N-nitroso compound exposure-associated transcriptomic profiles are indicative of an increased risk for colorectal cancer
Hebels, D. G.A.J., Sveje, K. M., de Kok, M. C., van Herwijnen, M. H.M., Kuhnle, G. G.C., Engels, L. G.J.B., Vieugels-Simon, C. B.E. M., Mares, W. G.N., Pierik, M., Masclee, A. A.M., Kleinjans, J. C.S. and de Kok, T. M.C.M. (2011) N-nitroso compound exposure-associated transcriptomic profiles are indicative of an increased risk for colorectal cancer. Cancer Letters, 77 (15). pp. 5220-5229. ISSN 0304-3835
Full text not archived in this repository.
To link to this article DOI: 10.1016/j.canlet.2011.05.007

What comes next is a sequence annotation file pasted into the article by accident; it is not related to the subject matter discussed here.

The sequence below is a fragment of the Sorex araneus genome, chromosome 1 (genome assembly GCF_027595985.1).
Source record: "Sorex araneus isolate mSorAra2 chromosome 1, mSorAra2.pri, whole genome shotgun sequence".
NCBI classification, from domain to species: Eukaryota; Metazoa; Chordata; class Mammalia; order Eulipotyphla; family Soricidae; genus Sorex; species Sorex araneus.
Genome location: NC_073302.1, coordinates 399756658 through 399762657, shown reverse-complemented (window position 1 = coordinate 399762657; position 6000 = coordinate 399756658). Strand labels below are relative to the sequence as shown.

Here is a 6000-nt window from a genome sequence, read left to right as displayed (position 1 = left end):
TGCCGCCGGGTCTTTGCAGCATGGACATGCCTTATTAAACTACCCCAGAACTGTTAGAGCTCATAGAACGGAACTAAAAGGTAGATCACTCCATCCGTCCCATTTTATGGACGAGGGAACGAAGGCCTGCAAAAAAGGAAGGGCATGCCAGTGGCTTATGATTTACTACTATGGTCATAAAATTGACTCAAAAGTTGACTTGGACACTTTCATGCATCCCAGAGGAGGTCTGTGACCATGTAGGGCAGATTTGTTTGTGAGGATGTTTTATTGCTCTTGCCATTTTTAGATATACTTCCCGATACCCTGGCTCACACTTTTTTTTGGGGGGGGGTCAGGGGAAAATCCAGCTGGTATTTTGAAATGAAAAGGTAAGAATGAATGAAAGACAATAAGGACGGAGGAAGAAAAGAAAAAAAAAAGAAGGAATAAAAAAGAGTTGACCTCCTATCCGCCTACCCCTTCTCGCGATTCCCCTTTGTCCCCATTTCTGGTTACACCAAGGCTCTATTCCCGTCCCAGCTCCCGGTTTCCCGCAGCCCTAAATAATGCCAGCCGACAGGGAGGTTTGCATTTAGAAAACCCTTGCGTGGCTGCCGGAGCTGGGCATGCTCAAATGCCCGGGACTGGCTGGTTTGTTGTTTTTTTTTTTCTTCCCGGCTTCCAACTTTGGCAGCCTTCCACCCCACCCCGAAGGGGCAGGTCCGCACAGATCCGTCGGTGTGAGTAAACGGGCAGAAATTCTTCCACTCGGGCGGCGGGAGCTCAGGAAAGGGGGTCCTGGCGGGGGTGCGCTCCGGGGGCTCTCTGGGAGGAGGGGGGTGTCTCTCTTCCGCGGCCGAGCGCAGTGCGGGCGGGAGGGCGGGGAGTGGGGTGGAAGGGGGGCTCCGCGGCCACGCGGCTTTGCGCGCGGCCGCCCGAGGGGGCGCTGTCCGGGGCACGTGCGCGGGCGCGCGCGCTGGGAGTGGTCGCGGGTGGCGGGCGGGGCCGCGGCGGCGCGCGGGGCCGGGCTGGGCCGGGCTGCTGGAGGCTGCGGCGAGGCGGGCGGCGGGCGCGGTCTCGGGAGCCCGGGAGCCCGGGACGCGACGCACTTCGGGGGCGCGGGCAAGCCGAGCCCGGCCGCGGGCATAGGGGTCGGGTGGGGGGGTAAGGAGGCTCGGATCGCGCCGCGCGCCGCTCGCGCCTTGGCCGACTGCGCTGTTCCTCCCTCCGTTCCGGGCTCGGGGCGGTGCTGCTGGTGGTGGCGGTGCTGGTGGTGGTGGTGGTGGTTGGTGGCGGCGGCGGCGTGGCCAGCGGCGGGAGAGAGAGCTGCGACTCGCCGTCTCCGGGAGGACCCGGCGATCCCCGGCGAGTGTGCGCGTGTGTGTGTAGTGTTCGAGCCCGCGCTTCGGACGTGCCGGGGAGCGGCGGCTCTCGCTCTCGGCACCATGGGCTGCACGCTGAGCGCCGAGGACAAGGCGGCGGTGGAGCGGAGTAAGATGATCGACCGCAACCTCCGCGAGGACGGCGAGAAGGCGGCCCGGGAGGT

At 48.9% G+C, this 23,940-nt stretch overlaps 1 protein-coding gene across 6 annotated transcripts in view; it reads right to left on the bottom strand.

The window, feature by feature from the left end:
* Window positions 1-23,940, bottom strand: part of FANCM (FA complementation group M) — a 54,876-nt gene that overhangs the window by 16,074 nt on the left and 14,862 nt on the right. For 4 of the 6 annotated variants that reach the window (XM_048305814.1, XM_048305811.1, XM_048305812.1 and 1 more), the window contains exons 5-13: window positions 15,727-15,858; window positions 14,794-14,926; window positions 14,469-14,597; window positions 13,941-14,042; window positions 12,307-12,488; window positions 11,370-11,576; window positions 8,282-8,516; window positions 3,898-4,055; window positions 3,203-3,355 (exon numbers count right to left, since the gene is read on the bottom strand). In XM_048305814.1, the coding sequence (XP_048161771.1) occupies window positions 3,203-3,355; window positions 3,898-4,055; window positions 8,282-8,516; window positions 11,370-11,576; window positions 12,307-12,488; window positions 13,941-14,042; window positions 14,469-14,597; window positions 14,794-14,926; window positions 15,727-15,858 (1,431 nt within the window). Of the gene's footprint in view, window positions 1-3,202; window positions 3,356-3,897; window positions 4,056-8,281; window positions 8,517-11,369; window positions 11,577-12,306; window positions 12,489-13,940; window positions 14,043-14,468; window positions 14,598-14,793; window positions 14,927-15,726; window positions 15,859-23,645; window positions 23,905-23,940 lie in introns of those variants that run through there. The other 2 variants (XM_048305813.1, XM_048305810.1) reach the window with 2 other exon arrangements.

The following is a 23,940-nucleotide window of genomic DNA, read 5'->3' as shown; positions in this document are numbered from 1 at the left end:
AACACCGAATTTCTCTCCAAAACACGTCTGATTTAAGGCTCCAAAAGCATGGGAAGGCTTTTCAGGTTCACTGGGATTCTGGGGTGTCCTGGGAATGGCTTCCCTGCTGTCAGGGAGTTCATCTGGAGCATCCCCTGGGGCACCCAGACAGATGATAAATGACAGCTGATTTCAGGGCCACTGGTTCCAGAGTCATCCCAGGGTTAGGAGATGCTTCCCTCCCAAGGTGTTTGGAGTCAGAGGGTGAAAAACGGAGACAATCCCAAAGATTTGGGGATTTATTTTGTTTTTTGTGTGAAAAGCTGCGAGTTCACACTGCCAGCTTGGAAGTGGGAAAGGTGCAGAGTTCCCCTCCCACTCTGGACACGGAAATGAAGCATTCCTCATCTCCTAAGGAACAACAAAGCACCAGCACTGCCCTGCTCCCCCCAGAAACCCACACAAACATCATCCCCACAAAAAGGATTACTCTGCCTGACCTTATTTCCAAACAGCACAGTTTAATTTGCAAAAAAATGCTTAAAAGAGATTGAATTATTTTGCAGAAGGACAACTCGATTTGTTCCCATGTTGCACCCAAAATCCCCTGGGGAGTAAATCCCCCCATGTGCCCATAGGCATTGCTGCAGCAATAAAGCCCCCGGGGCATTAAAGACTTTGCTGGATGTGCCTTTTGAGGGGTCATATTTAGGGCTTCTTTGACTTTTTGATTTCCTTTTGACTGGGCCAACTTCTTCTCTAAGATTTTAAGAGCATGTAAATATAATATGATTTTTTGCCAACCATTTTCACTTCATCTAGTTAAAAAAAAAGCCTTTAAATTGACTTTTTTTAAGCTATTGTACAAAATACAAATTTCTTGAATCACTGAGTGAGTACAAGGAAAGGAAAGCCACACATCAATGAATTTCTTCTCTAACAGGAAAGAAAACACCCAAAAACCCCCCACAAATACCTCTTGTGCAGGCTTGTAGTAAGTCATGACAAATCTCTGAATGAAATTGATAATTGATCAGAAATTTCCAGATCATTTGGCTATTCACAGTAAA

Endogenous formation of N-nitroso compounds (NOCs), which are known animal carcinogens, could contribute to human carcinogenesis but definitive evidence is still lacking. To investigate the relevance of NOCs in human colorectal cancer (CRC) development, we analyzed whole genome gene expression modifications in human colon biopsies in relation to fecal NOC exposure. We had a particular interest in patients suffering from intestinal inflammation as this may stimulate endogenous NOC formation, and consequently predispose to CRC risk. Inflammatory bowel disease (IBD) patients diagnosed with ulcerative colitis and irritable bowel syndrome patients without inflammation, serving as controls, were therefore recruited. Fecal NOC were demonstrated in the majority of subjects. By associating gene expression levels of all subjects to fecal NOC levels, we identified a NOC exposure-associated transcriptomic response that suggests that physiological NOC concentrations may potentially induce genotoxic responses and chromatin modifications in human colon tissue, both of which are linked to carcinogenicity. In a network analysis, chromatin modifications were linked to 11 significantly modulated histone genes, pointing towards a possible epigenetic mechanism that may be relevant in comprehending NOC-induced carcinogenesis. In addition, pro-inflammatory transcriptomic modifications were identified in visually non-inflamed regions of the IBD colon. However, fecal NOC levels were slightly but not significantly increased in IBD patients, suggesting that inflammation did not strongly stimulate NOC formation. We conclude that NOC exposure is associated with gene expression modifications in the human colon that may suggest a potential role of these compounds in CRC development.